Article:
Everything about Whitelakes Brewing is big. Except where the beer is made. No, that’s huge.
As visitors step into this new facility in Perth’s deep south, they’re confronted by a mesh of stainless steel seemingly laid out to resemble an outstretched Transformer. It's a beast that's built for brewer Sean Symons. And, thankfully, he has plenty of experience keeping these brutes under control.
White Lakes has arrived on the WA beer scene with some serious bling. The glistening 25 hectolitre brewery not only adds to the renowned Baldivis food and wine trail, it shines like a beacon.
This isn’t a run-of-the-mill suburban brewpub. Instead, Whitelakes enters the WA brewhouse charts size wise in equal fifth with a bullet behind Gage Roads and Little Creatures (both 100hL), Feral and Nail's joint operation (50hL) and Last Drop (30hL). Colonial in Margaret River operates on a similar sized kit.
Former Swan Brewery man Sean reckons his kit could deliver 500,000 litres of beer a year; it may pale against, say, Stone and Wood's 12m litres per annum but, for a startup brewpub operation, White Lakes has serious brewing power.
And Sean, who has a passion for sailing, is like a master at the command as he sails solo on his brand new silverware overlooking Lake Walyungup across the road. He's set up the various parts of his brewhouse in a semicircle and can stand on a specially-made podium to tend to each piece of machinery – if ever the art of brewing could have crowd-drawing power then Sean certainly has the stage from which to perform.
There is another different display at Whitelakes too. The beers aren't the typical fare found in a contemporary Aussie brewpub. And this was done deliberately.
“We’ve got four lagers at the moment and that was done for a couple of reasons,” says Sean.
“Nothing allows you to test out a new kit like lagers – they show up the problem spots – and since I’ve got such a great system I really wanted to run it through its paces.
“But it was also a case of we wanted to get some traditional brews like Pilsener and work on having a much bigger flavour. In our Dark Lager, we use eight different types of malt. There is plenty of flavour in that glass and that is the ethos I and the team wanted to base our beers on.”
The Schwarzbier is a choc hit with a lightly roasted finish that demands a second tasting. After a few months of refinement, Sean is also content with how his Draught, Wit, and Standard (English Bitter) are tracking.
Whitelakes marks the return of Sean to full-time brewing since he left Swan Brewery in 2013, when all Swan products were moved from Perth to South Australia. He was the final brewing manager at the now demolished Canning Vale premises.
He’d always had a love of travel and, while in Vietnam in 2008, set up a small brewery after training locals. It still operates today and Sean makes regular visits in a consultancy capacity. However, he felt the urge to get his hands dirty again. In 2013, while on one of his Asian visits, he was called by WA businessman John Gastev, who made initial enquiries about establishing a new Perth brewery. It was to become White Lakes and had a soft launch late last year.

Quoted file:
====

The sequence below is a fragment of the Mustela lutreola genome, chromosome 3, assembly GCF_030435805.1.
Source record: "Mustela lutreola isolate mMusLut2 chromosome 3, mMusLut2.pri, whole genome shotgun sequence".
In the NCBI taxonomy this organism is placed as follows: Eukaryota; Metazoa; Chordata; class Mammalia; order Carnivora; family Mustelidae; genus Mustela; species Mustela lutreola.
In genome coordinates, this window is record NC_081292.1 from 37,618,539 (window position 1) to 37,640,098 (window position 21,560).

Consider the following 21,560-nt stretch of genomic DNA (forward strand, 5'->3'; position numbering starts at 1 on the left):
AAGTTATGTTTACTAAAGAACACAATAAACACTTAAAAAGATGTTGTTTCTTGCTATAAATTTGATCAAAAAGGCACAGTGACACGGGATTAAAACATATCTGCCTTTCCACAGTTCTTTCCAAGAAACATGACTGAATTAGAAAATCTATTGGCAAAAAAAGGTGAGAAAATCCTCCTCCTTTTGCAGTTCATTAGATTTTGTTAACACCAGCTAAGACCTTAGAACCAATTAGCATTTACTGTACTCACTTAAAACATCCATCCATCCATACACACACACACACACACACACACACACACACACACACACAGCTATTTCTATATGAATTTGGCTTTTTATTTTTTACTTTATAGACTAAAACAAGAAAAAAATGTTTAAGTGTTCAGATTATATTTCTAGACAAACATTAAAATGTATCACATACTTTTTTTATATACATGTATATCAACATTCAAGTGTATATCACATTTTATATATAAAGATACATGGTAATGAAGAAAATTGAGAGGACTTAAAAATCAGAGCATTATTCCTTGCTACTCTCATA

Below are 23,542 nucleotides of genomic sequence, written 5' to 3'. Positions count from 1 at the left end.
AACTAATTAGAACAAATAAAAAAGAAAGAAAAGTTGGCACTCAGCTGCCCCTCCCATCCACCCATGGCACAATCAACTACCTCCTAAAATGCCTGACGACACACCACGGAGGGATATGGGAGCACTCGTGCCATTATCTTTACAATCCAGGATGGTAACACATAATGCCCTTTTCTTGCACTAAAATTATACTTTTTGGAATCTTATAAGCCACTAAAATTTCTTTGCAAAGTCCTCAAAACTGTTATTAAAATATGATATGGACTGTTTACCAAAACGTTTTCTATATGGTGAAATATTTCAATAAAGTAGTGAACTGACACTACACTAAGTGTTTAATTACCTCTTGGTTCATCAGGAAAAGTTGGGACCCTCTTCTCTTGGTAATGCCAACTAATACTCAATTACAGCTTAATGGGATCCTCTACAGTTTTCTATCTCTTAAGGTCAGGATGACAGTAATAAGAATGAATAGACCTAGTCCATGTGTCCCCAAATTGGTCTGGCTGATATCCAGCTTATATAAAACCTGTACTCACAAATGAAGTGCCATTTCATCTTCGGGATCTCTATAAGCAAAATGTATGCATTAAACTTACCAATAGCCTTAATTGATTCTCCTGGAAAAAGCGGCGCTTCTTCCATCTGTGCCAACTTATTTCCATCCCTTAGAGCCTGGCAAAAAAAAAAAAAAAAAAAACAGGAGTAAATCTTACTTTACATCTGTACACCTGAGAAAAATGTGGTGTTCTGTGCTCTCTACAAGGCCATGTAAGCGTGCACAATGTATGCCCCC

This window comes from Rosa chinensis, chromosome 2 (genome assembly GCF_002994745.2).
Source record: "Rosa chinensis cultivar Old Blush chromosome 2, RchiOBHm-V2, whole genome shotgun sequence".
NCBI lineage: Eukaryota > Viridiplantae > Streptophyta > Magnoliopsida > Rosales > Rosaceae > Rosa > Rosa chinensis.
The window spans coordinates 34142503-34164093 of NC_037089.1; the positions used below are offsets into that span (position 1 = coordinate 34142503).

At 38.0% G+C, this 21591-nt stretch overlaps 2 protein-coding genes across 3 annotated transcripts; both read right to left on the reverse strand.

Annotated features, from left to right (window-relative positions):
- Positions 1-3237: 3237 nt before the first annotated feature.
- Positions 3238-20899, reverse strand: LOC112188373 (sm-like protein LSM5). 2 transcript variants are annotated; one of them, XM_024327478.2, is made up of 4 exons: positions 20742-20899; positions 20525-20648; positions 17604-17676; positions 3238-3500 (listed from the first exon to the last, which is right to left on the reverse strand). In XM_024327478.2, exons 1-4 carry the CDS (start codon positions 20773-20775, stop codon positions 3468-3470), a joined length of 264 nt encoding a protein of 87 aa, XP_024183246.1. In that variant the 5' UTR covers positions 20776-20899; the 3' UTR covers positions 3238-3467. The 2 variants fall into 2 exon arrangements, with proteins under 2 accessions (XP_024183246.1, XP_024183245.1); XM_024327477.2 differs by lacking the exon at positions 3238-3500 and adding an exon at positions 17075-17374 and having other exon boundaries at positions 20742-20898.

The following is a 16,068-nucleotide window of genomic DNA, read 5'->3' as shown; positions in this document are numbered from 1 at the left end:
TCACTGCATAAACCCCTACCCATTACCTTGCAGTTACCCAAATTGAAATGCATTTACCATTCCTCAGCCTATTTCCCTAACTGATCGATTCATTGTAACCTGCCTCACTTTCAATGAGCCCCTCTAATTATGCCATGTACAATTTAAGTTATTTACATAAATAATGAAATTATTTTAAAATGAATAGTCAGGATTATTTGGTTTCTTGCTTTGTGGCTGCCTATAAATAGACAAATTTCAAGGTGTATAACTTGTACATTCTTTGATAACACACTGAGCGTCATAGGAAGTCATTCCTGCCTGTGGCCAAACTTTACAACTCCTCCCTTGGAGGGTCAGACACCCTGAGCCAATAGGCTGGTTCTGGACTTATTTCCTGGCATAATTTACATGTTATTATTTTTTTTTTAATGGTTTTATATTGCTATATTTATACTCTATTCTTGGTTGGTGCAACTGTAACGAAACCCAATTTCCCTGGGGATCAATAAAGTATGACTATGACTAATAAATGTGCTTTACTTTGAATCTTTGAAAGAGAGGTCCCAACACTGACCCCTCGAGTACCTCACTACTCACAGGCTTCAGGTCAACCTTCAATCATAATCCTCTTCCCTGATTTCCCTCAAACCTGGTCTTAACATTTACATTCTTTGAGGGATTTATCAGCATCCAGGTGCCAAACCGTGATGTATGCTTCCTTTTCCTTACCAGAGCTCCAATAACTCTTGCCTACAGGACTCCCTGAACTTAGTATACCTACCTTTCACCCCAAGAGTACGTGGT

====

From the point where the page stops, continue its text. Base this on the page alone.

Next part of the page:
“It had to be the right location and it took some time to find it but we certainly have now,” says Sean of the site that includes a vast seating area and a sprawling front lawn.
“We wanted something that had a community feel. We have around 80,000 people living on the back door and, with there being such a strong attitude about provenance, we wanted to be a local outlet for fresh beer.
“And plenty of work had to go into the environmental aspect of the brewery. We spent a lot of time on our waste water strategies and we treat it and keep it on site now and use it for irrigation. Our used grains go to local farmers. Solar panels are on their way.
“We’ve tried to balance the inputs and outputs.”
Sean has plenty of opportunities to fully test the “brewing beast”. The ever-expanding Gastev Group Collective has a raft of hospitality venues north and south of the Swan River that will have space for Whitelakes beer. An off-premise canning or bottling line is in planning. And, while the brewpub is only open Friday, Saturday and Sunday, the drinks are available seven days at the Vernon Arms Tavern next door.
There is plenty of room for expansion. The block on Old Mandurah Road is expansive and has enough grassed area to stage its own beer festival.
While there are big plans for a brewery this size within the Gastev Group Collective, it is the opportunity to relive the love of being finger deep in the process, like he was when working under the great Chuck Hahn in Sydney during the late 1990s, that drives Sean.
“I want beer to be fun again because that is what it is all about in the end,” he says. “There was also the chance to make some roots with the family in this area, which continues to grow.
“We’re looking forward to growing with them, too.”
Whitelakes Brewing is at 1441 Old Mandurah Road. Baldivis.